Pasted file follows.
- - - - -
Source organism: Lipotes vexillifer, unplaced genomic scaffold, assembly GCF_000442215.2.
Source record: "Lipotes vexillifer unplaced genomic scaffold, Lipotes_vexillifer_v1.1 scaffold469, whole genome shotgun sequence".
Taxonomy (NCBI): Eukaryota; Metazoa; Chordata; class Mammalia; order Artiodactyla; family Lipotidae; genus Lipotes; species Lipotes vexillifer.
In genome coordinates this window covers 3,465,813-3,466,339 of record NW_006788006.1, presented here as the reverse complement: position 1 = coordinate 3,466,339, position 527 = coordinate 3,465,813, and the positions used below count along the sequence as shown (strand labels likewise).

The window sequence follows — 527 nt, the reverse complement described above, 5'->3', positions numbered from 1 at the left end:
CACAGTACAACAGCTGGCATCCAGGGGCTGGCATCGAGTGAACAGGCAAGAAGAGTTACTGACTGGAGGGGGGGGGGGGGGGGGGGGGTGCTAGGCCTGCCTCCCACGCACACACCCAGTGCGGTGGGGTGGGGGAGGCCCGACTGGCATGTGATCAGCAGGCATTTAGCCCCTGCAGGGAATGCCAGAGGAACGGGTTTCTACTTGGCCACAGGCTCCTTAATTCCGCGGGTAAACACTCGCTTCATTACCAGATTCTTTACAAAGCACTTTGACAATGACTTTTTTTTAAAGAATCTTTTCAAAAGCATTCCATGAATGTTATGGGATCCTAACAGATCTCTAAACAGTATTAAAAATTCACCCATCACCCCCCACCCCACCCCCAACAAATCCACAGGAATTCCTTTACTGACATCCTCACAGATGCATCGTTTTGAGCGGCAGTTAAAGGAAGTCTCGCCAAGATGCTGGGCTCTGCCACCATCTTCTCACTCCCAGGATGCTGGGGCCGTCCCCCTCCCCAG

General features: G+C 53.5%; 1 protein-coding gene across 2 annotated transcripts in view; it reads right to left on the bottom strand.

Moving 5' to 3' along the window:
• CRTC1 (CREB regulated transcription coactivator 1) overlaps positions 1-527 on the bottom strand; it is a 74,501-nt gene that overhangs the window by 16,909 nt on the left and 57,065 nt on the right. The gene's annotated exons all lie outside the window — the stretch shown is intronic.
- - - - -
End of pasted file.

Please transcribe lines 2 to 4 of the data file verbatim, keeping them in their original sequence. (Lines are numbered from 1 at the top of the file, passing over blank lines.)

Source record: "Lipotes vexillifer unplaced genomic scaffold, Lipotes_vexillifer_v1.1 scaffold469, whole genome shotgun sequence".
Taxonomy (NCBI): Eukaryota; Metazoa; Chordata; class Mammalia; order Artiodactyla; family Lipotidae; genus Lipotes; species Lipotes vexillifer.
In genome coordinates this window covers 3,465,813-3,466,339 of record NW_006788006.1, presented here as the reverse complement: position 1 = coordinate 3,466,339, position 527 = coordinate 3,465,813, and the positions used below count along the sequence as shown (strand labels likewise).